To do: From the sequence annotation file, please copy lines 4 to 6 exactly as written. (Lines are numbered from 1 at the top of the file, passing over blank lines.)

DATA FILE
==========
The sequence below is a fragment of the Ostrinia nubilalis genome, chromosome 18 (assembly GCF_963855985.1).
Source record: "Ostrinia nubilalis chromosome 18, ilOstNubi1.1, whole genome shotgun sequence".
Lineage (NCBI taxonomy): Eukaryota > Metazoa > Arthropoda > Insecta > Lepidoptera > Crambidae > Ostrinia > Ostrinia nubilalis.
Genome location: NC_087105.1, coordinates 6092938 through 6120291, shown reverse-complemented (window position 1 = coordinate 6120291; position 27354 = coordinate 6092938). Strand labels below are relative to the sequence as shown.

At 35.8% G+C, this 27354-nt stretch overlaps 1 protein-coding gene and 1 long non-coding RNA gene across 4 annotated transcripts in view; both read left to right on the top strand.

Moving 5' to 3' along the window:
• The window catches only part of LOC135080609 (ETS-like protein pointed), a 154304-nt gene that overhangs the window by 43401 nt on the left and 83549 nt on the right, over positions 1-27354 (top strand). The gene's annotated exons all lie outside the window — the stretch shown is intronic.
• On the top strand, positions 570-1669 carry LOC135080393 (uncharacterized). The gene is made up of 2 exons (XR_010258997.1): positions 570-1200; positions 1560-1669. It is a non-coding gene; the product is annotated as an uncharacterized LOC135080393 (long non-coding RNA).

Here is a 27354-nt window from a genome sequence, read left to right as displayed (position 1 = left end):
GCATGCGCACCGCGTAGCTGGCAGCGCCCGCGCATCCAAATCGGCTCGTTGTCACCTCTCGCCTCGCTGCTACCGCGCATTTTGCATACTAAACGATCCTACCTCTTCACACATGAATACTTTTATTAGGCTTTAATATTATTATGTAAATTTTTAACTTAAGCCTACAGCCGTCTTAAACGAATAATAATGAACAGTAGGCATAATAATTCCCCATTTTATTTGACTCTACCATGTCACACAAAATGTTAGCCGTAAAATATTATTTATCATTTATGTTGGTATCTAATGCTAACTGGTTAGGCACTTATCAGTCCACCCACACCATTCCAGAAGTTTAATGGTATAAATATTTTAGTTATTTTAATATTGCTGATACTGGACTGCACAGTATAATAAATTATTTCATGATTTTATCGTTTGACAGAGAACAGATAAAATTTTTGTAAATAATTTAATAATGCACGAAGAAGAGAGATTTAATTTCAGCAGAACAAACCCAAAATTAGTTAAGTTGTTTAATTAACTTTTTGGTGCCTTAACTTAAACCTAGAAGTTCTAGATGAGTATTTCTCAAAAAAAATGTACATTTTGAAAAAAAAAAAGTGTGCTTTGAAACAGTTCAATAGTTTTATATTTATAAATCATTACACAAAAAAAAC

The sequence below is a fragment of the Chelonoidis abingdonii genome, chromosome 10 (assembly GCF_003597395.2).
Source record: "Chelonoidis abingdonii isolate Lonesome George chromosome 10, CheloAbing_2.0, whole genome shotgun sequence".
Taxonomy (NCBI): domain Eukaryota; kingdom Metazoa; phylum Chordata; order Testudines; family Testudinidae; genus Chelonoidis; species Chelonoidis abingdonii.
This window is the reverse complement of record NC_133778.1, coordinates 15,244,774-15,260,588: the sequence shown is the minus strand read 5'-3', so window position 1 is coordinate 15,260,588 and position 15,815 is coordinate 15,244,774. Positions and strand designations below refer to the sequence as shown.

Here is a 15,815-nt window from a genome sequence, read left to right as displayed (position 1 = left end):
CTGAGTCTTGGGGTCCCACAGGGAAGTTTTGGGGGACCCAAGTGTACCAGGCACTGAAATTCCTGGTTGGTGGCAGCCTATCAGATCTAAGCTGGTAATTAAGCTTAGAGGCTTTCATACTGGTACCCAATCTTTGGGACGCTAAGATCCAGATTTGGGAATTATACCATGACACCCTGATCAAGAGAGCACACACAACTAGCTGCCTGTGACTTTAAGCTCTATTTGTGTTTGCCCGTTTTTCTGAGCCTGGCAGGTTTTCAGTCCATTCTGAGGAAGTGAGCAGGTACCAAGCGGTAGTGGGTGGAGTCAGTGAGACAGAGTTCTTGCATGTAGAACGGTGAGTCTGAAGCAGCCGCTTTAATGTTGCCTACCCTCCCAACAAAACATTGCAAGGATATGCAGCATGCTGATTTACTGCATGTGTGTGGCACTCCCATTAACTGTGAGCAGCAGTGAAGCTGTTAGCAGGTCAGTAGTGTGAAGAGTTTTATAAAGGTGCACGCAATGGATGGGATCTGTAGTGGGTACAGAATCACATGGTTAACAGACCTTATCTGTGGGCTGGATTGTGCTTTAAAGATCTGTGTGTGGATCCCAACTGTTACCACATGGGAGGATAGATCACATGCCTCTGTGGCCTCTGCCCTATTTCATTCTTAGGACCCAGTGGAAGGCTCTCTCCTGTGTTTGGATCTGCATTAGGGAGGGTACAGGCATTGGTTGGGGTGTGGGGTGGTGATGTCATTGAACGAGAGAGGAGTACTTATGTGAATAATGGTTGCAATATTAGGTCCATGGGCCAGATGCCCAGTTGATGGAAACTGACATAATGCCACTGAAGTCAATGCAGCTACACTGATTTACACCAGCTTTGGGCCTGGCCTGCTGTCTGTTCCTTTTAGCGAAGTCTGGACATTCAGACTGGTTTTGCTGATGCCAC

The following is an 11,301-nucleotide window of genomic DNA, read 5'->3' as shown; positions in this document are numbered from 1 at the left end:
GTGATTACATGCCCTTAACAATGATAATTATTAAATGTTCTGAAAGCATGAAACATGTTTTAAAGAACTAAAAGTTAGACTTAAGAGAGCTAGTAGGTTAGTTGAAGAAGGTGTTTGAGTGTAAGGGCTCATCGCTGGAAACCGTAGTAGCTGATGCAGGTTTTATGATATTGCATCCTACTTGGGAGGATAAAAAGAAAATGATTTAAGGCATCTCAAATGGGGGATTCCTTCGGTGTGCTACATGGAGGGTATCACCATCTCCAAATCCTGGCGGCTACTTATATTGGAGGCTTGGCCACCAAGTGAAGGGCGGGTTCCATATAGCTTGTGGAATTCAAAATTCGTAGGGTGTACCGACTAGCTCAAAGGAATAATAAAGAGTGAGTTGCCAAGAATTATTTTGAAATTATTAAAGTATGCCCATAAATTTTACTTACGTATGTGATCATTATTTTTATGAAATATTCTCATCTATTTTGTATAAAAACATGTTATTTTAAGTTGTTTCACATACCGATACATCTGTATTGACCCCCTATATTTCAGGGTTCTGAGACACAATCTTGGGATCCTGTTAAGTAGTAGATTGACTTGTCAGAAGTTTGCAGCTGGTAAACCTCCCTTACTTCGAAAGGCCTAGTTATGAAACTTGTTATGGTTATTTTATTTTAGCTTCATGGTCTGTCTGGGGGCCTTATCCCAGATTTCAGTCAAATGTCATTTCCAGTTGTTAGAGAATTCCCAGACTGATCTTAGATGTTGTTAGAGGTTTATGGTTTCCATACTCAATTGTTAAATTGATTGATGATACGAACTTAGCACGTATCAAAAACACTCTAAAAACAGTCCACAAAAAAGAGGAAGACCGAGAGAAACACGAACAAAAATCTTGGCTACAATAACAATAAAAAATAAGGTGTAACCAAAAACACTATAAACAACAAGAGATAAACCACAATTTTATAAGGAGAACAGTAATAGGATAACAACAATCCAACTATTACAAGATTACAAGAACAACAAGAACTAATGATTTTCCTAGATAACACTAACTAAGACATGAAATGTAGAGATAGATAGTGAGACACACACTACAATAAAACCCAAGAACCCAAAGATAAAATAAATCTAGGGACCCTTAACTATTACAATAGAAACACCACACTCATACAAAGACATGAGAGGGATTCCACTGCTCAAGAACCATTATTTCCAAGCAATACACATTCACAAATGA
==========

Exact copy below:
Genome location: NC_087105.1, coordinates 6092938 through 6120291, shown reverse-complemented (window position 1 = coordinate 6120291; position 27354 = coordinate 6092938). Strand labels below are relative to the sequence as shown.

At 35.8% G+C, this 27354-nt stretch overlaps 1 protein-coding gene and 1 long non-coding RNA gene across 4 annotated transcripts in view; both read left to right on the top strand.

Moving 5' to 3' along the window: